NEWS

Occupy Toronto Camp Hurting Business, Says BIA Head

10/31/2011 09:00 EDT | Updated 12/31/2011 05:12 EST
AP

As Occupy Toronto protesters begin their third week of camping in a downtown park, the head of a neighbourhood business association said the gathering is starting to affect local merchants.

Part of the larger Occupy movement, the Toronto protesters have set up a camp with dozens of tents at St. James Park, located at the corner of King Street East and Church Streets.

The Occupy movement has no single objective, but addressing economic inequality and corporate greed are among its stated claims. Similar protests have been staged in other cities.

Occupy Toronto protesters began camping in the park on Oct. 15 and have since staged a handful of peaceful, loosely organized marches and demonstrations in the city.

George Milbrandt is the owner of the C’est What? café and head of the St. Lawrence Market business improvement area.

In an interview on CBC’s Metro Morning on Monday, Milbrandt said while he respects their right to protest, he said the campers are keeping others from using the park.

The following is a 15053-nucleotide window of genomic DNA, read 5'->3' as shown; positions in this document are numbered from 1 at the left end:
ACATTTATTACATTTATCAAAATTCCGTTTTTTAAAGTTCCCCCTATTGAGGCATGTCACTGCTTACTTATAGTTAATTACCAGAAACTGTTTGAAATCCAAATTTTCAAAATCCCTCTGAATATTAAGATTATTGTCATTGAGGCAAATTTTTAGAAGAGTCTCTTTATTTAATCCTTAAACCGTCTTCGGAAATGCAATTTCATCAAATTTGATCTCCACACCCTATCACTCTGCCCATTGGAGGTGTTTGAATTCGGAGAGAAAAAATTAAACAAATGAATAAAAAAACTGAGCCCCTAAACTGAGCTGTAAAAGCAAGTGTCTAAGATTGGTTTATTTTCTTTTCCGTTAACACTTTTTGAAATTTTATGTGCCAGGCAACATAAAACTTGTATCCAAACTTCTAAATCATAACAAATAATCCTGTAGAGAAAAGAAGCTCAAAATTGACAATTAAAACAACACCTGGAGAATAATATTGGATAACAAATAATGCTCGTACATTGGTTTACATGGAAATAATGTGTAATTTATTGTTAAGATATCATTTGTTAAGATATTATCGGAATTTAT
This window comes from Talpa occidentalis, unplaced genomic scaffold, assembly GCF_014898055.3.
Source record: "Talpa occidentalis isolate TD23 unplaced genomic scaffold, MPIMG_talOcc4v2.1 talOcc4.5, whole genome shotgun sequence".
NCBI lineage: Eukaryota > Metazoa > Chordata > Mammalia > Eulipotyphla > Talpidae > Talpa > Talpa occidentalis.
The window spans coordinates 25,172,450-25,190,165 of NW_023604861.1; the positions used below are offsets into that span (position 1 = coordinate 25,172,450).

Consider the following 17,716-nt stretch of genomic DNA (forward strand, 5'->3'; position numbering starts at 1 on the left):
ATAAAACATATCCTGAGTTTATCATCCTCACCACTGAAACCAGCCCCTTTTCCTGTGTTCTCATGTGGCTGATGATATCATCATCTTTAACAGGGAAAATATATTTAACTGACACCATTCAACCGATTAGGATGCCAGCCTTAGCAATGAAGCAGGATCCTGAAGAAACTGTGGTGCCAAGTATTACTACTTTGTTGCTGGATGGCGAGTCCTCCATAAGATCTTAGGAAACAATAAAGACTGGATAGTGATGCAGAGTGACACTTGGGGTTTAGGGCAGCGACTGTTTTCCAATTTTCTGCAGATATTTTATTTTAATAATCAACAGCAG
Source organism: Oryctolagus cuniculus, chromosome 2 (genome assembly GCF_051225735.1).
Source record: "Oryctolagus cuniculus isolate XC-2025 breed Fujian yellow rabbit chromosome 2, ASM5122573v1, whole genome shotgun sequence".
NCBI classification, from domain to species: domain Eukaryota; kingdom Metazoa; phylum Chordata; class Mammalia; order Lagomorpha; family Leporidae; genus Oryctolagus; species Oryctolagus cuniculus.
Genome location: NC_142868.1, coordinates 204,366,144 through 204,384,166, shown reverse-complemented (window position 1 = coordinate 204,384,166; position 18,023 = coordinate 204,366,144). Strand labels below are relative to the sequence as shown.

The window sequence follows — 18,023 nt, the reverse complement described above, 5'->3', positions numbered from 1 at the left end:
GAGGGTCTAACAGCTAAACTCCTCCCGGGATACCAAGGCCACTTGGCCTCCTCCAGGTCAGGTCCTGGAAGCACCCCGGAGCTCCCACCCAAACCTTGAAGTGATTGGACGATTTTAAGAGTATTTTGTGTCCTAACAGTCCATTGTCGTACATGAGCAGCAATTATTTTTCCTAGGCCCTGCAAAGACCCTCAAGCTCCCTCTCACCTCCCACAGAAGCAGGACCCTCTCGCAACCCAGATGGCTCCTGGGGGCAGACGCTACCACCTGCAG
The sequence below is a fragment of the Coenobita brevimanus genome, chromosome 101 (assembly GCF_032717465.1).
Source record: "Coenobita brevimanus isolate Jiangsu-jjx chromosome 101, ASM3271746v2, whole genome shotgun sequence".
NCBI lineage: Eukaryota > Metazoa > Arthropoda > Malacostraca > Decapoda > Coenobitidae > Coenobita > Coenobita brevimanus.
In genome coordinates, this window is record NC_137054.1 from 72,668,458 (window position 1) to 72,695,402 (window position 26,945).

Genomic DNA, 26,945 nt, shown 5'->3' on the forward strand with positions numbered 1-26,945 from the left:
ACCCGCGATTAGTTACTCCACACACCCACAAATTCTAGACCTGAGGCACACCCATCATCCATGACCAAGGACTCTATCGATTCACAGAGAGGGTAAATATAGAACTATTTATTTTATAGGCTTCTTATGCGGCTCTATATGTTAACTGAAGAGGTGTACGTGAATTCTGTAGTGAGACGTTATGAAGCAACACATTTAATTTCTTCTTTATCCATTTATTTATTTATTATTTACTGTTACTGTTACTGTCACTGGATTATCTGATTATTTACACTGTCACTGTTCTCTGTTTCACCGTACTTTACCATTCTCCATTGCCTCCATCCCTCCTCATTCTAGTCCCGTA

“The main problem is that [the protesters] have taken away our neighbourhood park,” said Milbrandt. “You can’t walk your dog, you can’t read a book on a bench. It’s a little frustrating in that regard.

“I don’t think we’re the people that are being targeted by the protest,” he said. “We just happen to have a really nice neighbourhood park that is conducive to camping out in.”

'Ultimate Canadian protesters'

He also said the protests have been humorously tame.

“The protesters are the ultimate Canadian protesters,” he said. “They’re polite, they’ve got clean campsites, they even have a library there. They would be model neighbours if they weren’t camping. Maybe we should turn this thing into a tourist attraction: Come see our polite protesters.”

Milbrandt suggested that if city officials don't move the protesters out of the park they should consider hosting the Occupy encampment at Nathan Phillips Square.

“It’s easy to be tolerant for days or weeks, but I’m not sure what the end goal of the protesters actually is," said Milbrandt. "If the end goal is for the world to be a better place, we’re going to be a long time waiting for it and where does that leave us in the meantime?”

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